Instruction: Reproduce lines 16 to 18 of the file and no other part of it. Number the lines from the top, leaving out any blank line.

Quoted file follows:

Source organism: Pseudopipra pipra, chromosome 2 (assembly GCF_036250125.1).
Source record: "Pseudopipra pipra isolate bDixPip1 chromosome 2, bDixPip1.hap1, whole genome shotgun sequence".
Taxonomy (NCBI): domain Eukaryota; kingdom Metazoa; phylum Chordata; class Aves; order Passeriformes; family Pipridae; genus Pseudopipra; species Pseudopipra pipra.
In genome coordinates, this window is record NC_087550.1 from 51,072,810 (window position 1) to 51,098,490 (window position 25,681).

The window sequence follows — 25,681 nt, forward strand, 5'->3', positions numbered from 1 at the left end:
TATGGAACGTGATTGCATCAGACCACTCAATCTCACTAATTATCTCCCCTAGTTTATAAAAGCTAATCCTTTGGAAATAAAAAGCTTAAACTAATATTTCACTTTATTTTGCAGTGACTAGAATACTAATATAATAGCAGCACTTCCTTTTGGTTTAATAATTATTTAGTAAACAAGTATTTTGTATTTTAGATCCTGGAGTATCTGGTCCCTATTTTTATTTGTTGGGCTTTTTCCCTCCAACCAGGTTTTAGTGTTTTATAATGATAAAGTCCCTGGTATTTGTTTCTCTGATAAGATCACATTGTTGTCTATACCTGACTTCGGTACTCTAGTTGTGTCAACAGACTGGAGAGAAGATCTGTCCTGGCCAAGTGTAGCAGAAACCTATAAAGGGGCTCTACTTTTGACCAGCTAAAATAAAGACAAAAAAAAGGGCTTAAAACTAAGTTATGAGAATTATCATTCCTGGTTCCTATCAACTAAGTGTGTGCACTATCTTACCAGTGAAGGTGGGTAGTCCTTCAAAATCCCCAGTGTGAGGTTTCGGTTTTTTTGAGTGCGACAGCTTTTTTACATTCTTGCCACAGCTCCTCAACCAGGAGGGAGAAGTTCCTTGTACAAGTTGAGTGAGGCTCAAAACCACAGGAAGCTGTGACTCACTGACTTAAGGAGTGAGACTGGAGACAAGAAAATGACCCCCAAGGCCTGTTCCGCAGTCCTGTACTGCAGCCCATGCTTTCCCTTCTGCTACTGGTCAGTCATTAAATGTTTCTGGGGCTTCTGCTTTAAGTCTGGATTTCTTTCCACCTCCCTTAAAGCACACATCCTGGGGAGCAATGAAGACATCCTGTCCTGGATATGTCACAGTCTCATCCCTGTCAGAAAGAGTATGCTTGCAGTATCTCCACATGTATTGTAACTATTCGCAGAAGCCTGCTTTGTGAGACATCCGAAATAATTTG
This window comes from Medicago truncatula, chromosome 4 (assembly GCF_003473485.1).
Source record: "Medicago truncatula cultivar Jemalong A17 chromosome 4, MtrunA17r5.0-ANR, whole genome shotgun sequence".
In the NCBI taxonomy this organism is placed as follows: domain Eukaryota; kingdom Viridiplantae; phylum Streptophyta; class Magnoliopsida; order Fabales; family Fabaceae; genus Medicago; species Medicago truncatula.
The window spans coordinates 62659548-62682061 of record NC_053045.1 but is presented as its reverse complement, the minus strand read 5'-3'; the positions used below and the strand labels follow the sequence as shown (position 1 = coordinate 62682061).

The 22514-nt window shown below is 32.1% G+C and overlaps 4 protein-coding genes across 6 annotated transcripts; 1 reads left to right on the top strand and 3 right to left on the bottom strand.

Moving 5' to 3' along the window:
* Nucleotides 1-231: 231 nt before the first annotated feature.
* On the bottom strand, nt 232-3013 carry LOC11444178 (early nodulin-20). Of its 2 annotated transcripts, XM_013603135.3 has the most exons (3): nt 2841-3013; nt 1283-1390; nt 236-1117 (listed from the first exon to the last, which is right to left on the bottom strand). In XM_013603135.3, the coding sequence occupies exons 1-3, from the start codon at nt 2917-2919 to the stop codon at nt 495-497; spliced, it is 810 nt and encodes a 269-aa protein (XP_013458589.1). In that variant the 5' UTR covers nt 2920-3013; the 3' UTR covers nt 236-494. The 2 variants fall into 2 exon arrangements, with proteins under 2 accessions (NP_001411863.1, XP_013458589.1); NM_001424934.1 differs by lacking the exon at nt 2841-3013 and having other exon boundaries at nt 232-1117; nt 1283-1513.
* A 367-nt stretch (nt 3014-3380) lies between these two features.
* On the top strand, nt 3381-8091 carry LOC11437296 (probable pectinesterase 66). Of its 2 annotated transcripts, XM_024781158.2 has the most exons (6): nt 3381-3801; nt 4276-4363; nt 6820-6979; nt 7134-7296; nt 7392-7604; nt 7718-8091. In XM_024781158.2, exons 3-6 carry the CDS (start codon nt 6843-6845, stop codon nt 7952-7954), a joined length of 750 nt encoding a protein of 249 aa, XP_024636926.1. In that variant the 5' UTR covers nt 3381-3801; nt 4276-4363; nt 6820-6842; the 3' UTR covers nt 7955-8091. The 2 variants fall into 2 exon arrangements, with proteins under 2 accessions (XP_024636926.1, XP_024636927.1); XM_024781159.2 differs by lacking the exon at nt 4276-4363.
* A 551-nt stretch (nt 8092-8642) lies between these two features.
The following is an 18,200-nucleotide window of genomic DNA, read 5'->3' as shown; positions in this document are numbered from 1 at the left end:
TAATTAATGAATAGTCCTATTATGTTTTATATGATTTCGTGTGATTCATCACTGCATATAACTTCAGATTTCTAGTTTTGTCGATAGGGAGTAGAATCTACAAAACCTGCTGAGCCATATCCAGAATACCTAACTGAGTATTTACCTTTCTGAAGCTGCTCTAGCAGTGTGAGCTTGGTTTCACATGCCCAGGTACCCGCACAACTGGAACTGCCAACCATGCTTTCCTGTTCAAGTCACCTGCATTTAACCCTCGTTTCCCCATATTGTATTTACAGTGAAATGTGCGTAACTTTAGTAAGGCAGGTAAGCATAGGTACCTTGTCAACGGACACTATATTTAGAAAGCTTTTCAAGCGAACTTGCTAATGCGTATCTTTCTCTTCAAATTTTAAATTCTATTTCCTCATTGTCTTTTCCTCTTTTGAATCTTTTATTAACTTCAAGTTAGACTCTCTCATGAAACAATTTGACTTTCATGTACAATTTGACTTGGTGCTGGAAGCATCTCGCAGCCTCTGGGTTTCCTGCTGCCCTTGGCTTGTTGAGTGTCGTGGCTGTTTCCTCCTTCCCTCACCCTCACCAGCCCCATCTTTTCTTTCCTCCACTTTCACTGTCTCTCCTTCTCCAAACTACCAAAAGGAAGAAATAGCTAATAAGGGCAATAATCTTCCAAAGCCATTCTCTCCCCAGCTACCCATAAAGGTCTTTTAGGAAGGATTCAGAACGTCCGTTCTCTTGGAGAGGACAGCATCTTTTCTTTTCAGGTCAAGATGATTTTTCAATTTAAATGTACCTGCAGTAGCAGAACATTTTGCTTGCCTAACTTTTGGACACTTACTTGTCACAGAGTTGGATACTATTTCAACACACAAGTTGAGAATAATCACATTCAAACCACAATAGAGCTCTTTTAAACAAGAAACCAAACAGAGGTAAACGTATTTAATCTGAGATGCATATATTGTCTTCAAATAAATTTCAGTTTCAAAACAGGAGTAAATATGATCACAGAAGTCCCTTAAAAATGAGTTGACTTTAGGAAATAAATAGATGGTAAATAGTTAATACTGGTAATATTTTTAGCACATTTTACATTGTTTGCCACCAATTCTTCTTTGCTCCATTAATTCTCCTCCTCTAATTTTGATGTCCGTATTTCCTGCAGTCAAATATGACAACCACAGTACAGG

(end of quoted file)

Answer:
* On the top strand, nt 3381-8091 carry LOC11437296 (probable pectinesterase 66). Of its 2 annotated transcripts, XM_024781158.2 has the most exons (6): nt 3381-3801; nt 4276-4363; nt 6820-6979; nt 7134-7296; nt 7392-7604; nt 7718-8091. In XM_024781158.2, exons 3-6 carry the CDS (start codon nt 6843-6845, stop codon nt 7952-7954), a joined length of 750 nt encoding a protein of 249 aa, XP_024636926.1. In that variant the 5' UTR covers nt 3381-3801; nt 4276-4363; nt 6820-6842; the 3' UTR covers nt 7955-8091. The 2 variants fall into 2 exon arrangements, with proteins under 2 accessions (XP_024636926.1, XP_024636927.1); XM_024781159.2 differs by lacking the exon at nt 4276-4363.
* A 551-nt stretch (nt 8092-8642) lies between these two features.
The following is an 18,200-nucleotide window of genomic DNA, read 5'->3' as shown; positions in this document are numbered from 1 at the left end: